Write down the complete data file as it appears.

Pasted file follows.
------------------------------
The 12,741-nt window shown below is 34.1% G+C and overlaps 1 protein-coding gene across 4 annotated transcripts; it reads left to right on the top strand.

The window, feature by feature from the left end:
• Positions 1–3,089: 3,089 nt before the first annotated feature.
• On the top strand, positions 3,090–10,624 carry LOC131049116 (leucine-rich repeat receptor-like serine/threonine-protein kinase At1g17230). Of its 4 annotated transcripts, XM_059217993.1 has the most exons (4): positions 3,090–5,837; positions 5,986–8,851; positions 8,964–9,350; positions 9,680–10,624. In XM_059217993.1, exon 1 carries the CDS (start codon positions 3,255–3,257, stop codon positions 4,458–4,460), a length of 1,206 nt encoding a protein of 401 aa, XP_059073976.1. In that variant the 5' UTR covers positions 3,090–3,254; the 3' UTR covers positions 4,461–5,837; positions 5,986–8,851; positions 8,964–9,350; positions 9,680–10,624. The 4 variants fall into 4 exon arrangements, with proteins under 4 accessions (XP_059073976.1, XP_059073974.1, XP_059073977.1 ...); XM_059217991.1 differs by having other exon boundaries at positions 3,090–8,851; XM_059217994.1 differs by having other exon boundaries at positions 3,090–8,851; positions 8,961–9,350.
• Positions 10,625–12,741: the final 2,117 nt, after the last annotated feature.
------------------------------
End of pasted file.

The 12,741-nt window shown below is 34.1% G+C and overlaps 1 protein-coding gene across 4 annotated transcripts; it reads left to right on the top strand.

The window, feature by feature from the left end:
• Positions 1–3,089: 3,089 nt before the first annotated feature.
• On the top strand, positions 3,090–10,624 carry LOC131049116 (leucine-rich repeat receptor-like serine/threonine-protein kinase At1g17230). Of its 4 annotated transcripts, XM_059217993.1 has the most exons (4): positions 3,090–5,837; positions 5,986–8,851; positions 8,964–9,350; positions 9,680–10,624. In XM_059217993.1, exon 1 carries the CDS (start codon positions 3,255–3,257, stop codon positions 4,458–4,460), a length of 1,206 nt encoding a protein of 401 aa, XP_059073976.1. In that variant the 5' UTR covers positions 3,090–3,254; the 3' UTR covers positions 4,461–5,837; positions 5,986–8,851; positions 8,964–9,350; positions 9,680–10,624. The 4 variants fall into 4 exon arrangements, with proteins under 4 accessions (XP_059073976.1, XP_059073974.1, XP_059073977.1 ...); XM_059217991.1 differs by having other exon boundaries at positions 3,090–8,851; XM_059217994.1 differs by having other exon boundaries at positions 3,090–8,851; positions 8,961–9,350.
• Positions 10,625–12,741: the final 2,117 nt, after the last annotated feature.